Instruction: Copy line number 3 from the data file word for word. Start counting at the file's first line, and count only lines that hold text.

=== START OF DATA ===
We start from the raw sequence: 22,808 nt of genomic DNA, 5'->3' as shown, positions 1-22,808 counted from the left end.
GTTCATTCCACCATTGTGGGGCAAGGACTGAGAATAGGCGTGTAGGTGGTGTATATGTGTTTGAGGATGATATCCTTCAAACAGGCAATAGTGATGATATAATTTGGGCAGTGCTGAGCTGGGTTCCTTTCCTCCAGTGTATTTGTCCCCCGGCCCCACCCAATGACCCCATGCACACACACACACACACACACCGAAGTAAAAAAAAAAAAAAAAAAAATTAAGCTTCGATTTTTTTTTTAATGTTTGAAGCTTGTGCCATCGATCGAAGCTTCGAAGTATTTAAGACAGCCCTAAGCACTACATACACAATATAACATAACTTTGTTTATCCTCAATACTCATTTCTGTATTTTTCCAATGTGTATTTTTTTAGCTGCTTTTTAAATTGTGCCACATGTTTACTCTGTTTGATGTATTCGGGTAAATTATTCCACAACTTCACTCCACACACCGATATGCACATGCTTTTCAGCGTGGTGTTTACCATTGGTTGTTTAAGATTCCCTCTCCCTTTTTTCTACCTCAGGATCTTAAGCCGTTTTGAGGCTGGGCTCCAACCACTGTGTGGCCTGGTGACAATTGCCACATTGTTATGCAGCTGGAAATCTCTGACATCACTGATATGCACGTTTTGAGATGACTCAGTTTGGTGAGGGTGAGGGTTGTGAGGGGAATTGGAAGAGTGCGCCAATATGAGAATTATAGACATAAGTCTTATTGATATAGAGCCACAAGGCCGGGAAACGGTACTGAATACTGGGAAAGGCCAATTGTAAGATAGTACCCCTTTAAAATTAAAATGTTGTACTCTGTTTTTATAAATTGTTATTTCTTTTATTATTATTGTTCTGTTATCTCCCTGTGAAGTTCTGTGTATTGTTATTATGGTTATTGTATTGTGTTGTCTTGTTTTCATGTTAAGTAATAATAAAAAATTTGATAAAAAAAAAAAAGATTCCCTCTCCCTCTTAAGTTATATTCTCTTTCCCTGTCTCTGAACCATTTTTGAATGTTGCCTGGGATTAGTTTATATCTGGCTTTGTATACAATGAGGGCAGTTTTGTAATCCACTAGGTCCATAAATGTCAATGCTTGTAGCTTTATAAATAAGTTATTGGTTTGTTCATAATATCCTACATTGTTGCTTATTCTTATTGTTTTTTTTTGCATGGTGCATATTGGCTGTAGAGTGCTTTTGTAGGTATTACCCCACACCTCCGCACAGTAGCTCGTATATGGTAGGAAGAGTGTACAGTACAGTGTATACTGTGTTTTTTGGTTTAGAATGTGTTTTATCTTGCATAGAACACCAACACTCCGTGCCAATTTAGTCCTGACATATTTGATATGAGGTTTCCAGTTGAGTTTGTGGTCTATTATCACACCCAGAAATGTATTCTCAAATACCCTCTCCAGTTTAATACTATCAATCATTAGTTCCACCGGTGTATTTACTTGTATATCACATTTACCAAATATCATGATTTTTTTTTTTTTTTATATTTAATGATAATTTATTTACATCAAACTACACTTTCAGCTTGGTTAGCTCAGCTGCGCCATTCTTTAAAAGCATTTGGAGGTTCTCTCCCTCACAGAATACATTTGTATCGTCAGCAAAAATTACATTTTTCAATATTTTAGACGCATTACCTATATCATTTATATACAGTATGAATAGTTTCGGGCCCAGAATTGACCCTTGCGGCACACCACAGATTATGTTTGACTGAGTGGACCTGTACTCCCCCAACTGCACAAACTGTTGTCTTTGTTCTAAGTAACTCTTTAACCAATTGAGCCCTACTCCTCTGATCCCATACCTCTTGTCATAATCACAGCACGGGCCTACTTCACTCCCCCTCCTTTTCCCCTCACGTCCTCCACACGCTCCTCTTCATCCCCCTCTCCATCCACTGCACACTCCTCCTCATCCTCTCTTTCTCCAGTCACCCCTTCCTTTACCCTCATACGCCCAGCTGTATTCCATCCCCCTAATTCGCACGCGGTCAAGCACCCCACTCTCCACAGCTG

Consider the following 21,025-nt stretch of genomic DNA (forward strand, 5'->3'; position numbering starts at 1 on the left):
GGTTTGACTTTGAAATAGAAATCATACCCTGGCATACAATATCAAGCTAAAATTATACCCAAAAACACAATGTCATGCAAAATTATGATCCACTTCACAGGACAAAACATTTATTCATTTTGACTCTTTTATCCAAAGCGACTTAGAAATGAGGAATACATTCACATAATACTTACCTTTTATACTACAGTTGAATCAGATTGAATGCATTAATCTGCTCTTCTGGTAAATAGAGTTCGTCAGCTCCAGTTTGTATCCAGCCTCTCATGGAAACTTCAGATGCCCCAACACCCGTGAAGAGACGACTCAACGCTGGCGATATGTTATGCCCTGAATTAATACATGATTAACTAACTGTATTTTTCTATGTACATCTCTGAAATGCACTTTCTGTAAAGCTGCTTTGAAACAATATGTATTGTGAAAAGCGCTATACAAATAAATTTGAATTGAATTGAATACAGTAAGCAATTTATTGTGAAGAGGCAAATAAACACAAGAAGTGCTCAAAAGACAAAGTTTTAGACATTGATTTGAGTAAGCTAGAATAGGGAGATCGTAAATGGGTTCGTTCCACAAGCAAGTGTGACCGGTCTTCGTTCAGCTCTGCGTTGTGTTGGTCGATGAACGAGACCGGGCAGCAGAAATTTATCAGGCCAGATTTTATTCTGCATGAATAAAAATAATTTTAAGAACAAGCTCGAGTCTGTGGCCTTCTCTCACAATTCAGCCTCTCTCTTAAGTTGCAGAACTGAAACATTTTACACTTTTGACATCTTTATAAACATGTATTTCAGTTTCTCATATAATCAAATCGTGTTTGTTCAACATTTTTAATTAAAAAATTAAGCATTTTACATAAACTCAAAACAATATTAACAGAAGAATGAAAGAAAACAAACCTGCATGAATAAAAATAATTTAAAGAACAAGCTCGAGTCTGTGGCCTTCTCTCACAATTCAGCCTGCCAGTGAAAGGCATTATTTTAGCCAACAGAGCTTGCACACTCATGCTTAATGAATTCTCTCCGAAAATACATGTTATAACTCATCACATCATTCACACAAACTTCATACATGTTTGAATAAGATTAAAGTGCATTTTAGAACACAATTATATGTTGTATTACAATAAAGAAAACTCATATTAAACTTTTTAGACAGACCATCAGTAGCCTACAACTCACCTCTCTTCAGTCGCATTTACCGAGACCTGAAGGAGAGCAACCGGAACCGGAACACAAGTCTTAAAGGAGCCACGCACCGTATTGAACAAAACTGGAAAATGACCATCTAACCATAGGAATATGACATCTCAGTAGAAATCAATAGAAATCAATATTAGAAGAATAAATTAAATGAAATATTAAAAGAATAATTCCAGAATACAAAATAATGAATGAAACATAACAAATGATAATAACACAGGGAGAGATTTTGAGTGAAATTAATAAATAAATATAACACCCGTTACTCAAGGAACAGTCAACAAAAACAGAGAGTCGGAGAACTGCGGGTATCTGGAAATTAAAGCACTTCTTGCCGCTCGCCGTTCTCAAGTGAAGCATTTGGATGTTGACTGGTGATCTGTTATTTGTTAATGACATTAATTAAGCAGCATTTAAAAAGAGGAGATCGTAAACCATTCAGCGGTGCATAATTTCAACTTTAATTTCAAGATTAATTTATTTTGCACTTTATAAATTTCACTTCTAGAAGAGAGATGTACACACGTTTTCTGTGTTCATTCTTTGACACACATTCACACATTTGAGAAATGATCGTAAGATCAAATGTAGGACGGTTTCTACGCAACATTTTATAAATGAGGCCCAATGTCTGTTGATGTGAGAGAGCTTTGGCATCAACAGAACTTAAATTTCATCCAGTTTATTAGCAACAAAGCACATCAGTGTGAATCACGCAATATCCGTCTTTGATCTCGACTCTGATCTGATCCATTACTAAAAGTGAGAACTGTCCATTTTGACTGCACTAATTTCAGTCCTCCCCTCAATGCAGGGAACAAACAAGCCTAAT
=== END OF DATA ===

Consider the following 21,025-nt stretch of genomic DNA (forward strand, 5'->3'; position numbering starts at 1 on the left):